Improvisation, lack of work, lack of editing disperse creation among the entire film team and also involve the spectators. Nobody takes film creation seriously, the actors forget to play, the filmmaker does not know it is rolling and the editor is nowhere to be found. In this lazy atmosphere, everybody chips in minimally. Collective creation is emphatically not collective work but rather a punk collective refusal to work.
On the fictional level, the film questions group dynamics and political action, both individual and collective. Because the film is improvised and barriers fall, we experience a very intense closeness to the characters. This becomes crucial when they decide to torture somebody. We wonder what they feel, for example, when one of them (Anya Philips) very delicately burns the kidnapped man’s shirt with a cigarette an inch away from his skin. Or when they ask him to “do the pig.” This is a shock value typical of No Wave but also of punk films that try to shake spectators out of their slumber. The question is what does the terrorist feel like? Political action has become another drug echoing one of COLAB’s much criticized slogans: “Get wrecked, get political.” Dissensus between the participants in the beginning appears more ethical than their cooperation at the end. The group allows the creation of the film but it is the same group that kidnaps and tortures a person. Kidnapped sheds a harsh light on the tension between individual and collective that is very far from unquestioningly positive valorization of the collective in many 1960s experiments.
Epilogue: Tapping the energy of co-creation
It seems that collective creation in Kidnapped and Men in Orbit relies on the lack of know-how, lack of work, and individual participation and not at all on a unified collective action. Charlie Ahearn, a COLAB member, talking about his 1982 film Wild Style says: “I like to think of it as parallel play, with I’ll play in yours if you play in mine before we all went our own ways.”
Wild Style is a film with a sizable budget and a professional crew, far more organized and less unplanned than Kidnapped or Men in Orbit. Yet it still relied on cross-participation from different CLOAB friends. In addition, Wild Style provides a clear comment on co-creation in the Downtown scene in its fictional content: the hero is a graffiti artist who works alone, while a large collective happily paints graffiti both for commercial and artistic purposes. As the lone artist reaches a dead-end in his creative practice, he is rescued by feeling the energy of a larger artists’ group: the very group of DJs, rappers, and dancers for whose show he is painting a mural where he eventually represents the energy coming from the stage.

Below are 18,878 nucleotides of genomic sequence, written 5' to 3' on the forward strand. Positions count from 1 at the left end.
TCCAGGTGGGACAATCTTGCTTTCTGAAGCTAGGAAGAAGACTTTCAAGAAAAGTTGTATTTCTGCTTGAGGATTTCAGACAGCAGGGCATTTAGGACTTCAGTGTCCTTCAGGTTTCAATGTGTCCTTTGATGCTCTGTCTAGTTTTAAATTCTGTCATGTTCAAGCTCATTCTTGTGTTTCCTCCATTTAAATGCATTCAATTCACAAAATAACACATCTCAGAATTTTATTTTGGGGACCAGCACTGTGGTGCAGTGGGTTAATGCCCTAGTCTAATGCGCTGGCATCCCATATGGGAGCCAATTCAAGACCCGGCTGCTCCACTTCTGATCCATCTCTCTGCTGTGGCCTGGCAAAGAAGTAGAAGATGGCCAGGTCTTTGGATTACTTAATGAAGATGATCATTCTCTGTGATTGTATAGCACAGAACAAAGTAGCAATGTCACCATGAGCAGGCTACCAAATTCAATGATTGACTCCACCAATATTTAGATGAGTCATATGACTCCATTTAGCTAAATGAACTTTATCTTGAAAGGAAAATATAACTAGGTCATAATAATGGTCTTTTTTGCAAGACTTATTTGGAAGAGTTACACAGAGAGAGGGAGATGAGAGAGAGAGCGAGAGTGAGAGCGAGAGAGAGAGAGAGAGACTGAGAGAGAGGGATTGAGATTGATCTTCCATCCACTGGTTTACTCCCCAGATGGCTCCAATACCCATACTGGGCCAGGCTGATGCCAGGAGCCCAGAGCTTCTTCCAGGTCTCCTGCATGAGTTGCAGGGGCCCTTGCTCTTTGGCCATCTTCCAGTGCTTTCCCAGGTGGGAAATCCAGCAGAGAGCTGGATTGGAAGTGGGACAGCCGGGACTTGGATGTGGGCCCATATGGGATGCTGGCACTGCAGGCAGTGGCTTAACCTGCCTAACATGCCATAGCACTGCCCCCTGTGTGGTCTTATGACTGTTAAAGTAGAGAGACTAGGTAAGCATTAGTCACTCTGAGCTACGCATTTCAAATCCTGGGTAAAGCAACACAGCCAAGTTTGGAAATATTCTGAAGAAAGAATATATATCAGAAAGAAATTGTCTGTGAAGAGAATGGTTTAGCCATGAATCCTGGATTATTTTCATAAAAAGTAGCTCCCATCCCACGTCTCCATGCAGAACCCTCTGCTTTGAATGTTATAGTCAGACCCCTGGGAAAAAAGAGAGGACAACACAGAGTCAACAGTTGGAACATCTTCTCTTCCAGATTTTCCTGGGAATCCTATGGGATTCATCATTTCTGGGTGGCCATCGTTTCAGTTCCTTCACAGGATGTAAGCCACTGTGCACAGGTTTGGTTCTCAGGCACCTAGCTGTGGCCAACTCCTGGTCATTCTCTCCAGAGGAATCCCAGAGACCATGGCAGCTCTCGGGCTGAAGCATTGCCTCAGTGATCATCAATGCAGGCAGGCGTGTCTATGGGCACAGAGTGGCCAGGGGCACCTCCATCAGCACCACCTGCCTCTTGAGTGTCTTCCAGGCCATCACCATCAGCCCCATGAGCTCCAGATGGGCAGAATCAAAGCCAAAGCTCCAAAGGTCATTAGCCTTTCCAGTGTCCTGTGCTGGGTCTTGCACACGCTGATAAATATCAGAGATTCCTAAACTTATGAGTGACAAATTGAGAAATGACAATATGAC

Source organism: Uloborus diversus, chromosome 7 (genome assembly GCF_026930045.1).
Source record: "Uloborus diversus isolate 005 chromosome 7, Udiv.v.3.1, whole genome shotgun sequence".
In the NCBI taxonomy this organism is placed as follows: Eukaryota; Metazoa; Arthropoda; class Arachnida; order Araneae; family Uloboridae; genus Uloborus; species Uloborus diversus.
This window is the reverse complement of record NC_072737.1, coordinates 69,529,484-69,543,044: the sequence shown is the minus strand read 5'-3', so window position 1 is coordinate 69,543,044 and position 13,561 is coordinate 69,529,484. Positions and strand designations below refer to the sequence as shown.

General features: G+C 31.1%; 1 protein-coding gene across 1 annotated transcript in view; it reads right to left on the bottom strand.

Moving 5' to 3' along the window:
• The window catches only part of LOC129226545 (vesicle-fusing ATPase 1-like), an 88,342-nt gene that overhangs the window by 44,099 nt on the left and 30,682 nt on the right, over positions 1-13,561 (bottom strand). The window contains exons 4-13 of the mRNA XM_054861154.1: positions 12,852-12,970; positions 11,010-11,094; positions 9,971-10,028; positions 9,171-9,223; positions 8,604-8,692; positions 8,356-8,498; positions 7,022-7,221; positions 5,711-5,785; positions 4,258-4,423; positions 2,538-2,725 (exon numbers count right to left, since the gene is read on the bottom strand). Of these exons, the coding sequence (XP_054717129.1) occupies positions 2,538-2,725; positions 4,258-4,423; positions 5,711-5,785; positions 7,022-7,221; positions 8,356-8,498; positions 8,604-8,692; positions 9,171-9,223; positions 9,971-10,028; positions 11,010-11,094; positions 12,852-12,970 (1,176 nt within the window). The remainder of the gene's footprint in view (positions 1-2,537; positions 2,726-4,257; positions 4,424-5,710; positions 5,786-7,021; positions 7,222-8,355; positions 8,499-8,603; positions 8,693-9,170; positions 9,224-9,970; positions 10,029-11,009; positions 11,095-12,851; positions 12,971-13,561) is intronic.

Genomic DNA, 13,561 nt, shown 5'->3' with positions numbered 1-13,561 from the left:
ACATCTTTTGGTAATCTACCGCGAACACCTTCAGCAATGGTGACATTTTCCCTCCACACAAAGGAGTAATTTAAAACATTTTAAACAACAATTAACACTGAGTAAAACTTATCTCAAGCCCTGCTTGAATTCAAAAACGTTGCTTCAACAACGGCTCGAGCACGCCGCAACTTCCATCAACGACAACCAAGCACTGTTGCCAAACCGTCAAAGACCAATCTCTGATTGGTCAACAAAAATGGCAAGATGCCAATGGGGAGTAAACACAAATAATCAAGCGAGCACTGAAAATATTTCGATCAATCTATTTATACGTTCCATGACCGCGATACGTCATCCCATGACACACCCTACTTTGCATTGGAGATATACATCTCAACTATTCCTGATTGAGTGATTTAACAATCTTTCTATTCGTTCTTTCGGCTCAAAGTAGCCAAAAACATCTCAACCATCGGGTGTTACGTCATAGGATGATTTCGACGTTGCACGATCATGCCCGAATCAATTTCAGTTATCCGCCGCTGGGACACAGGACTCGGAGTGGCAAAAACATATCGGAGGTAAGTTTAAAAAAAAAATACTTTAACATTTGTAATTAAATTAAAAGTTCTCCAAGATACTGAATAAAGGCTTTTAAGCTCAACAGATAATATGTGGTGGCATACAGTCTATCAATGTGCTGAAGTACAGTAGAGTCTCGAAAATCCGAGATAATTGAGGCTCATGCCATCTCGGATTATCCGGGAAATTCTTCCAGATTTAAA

If up to now I have insisted on what collective creation was not, the idea of the collective as a source of energy is a very positive characteristic of collective creation. The notion of an underlying flux of energy was extremely common at the time. Instead of divine inspiration falling on the lone artist, in Ahearn’s film inspiration comes from the collective: every individual artist can tap it. The downtown milieu is often described as “vibrant” or “paradynamic.” The collective’s energy is the new myth and depends on the fact that artists are everywhere and share egalitarian beliefs: one of the characters in Wild Style says that everybody has talent and the kids in South Bronx declare “we are all graffiti artists.”
Co-creation in No Wave films was linked to DIY ethics. It occurred through necessity primarily because nobody was professional and everyone needed to collaborate in the form of cross-participation. The individual remained important, and the value of community was questioned. Getting together looked, rather unflatteringly, just like a means to achieve something. Yet the global collective, the downtown scene–through the density of artists and the crisscrossing artistic participations–are viewed as directly positive, a mana, or a limitless reservoir of energy that was both the cause and the consequence of co-creation.